GoodFellas
written by Nicholas Pileggi & Martin Scorsese

Henry (voice over): It was easy for all of us to disappear. My house was in my mother-in-law's name. My cars were registered to my wife. My social security cards and driver's licenses were phonies. I never voted. I never paid taxes. My birth certificate and my arrest sheet, that's all you'd ever have to know I was alive. See, the hardest thing for me was leaving the life. I still love the life. And we were treated like movie stars with muscle. We had it all, just for the asking. Our wives, mothers, kids, everybody rode along. I had paper bags filled with jewelry stashed in the kitchen. I had a sugar bowl full of coke next to the bed. Anything I wanted was a phone call away. Free cars. The keys to a dozen hide out flats all over the city. I bet twenty, thirty grand over a weekend and then I'd either blow the winnings in a week or go to the sharks to pay back the bookies. [Henry leaves the witness stand and speaks directly to the camera.] Didn't matter. It didn't mean anything. When I was broke I would go out and rob some more. We ran everything. We paid off cops. We paid off lawyers. We paid off judges. Everybody had their hands out. Everything was for the taking. And now it's all over. (back to voice over.] That's the hardest part. Today everything is different. There's no action. I have to wait around like everyone else. Can't even get decent food. Right after I got here I ordered some spaghetti with marinara sauce and I got egg noodles and ketchup. I'm an average nobody. I get to live the rest of my life like a schnook.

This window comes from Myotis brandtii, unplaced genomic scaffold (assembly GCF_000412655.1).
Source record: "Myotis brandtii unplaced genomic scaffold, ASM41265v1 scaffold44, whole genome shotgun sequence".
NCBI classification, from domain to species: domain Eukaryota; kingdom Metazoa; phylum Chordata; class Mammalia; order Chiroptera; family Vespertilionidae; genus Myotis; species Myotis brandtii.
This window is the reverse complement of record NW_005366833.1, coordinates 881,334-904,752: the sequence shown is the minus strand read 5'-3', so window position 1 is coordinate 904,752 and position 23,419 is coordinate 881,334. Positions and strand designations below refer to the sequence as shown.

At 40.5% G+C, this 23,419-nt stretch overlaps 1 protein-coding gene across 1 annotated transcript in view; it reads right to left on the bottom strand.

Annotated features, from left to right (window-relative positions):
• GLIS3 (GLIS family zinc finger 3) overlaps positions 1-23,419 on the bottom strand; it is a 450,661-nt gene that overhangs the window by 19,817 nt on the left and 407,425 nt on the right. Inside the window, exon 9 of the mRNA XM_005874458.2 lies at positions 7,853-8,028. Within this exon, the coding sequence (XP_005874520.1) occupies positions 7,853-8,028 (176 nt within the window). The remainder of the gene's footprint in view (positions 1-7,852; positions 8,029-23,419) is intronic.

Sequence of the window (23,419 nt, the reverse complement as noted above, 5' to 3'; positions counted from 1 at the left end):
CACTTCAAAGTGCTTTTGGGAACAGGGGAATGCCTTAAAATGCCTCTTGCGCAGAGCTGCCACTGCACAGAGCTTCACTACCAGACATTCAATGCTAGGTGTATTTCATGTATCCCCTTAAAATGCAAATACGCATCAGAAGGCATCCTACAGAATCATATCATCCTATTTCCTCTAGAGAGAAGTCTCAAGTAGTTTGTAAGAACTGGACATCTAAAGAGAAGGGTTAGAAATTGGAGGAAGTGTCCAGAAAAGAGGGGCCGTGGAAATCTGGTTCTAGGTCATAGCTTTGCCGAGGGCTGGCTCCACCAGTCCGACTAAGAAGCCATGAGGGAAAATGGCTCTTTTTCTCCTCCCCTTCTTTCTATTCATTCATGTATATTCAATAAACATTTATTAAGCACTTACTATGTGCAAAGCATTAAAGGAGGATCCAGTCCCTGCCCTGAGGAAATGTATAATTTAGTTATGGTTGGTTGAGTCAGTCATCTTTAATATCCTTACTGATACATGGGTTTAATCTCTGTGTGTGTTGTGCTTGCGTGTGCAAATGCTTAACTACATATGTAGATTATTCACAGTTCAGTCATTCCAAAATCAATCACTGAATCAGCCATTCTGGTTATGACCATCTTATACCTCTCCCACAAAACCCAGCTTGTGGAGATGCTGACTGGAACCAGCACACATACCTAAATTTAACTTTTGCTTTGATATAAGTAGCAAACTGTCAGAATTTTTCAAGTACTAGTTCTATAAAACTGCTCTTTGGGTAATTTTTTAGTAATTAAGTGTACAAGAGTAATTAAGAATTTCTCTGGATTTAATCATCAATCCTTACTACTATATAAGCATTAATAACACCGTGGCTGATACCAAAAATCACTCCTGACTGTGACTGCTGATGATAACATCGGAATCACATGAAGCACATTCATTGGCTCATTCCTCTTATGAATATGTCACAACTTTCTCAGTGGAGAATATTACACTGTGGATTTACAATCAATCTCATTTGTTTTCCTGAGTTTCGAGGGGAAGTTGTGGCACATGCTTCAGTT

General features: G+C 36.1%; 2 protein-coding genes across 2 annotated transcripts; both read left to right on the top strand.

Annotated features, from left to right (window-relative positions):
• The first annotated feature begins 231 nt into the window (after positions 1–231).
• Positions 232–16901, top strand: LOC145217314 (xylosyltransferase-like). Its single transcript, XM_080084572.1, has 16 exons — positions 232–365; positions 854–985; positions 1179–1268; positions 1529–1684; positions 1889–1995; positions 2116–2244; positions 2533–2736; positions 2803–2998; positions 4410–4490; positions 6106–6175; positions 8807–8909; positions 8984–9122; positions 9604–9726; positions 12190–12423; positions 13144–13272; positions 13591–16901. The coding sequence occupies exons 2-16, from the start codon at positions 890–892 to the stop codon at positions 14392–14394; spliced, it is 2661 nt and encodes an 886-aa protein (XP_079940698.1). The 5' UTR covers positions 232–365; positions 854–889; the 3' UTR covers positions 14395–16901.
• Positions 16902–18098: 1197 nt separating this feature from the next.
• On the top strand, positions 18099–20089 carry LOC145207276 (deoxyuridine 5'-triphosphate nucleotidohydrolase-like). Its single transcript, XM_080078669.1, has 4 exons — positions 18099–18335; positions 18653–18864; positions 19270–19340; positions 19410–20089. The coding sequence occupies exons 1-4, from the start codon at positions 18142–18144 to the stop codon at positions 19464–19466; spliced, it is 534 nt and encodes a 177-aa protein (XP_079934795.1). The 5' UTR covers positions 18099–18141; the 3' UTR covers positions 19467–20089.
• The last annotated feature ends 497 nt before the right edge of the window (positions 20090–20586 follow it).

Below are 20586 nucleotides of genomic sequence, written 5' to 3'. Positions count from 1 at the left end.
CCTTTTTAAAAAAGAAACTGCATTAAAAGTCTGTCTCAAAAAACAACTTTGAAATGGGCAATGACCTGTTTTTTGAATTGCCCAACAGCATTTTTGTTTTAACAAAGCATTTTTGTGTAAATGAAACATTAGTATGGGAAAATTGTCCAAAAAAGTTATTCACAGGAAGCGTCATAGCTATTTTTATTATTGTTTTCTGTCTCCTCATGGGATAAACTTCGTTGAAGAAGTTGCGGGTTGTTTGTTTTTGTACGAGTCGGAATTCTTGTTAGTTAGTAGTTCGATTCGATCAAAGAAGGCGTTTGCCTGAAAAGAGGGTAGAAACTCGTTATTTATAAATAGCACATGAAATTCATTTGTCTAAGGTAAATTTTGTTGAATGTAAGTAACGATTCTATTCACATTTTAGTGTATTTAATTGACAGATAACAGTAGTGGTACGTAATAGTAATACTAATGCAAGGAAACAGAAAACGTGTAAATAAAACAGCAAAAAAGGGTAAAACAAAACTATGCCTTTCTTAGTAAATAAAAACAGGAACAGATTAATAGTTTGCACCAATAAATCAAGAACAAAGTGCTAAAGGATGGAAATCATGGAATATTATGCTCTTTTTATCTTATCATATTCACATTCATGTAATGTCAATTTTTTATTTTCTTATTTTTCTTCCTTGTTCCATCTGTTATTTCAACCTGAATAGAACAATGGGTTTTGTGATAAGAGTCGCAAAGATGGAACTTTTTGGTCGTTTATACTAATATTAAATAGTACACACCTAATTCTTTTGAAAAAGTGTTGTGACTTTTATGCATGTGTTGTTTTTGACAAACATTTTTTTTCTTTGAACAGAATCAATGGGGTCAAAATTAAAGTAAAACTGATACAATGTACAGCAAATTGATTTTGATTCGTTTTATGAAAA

[The film concludes here with Henry looking straight into the camera bitterly, with a sneer, "what the hell are you looking at?.]

Kudos and much thanks go to Jeff for the donation of this monologue, it is very very much appreciated.
Gangsters like Henry Hill didn't have to worry about credit card fraud or finding Lexington Law Reviews online. They paid for everything with cash and lived the high life. Even the most experienced Lexington Law consultant would find it difficult to review a case like Henry Hill's.

[ please return to the main movie monologue page ]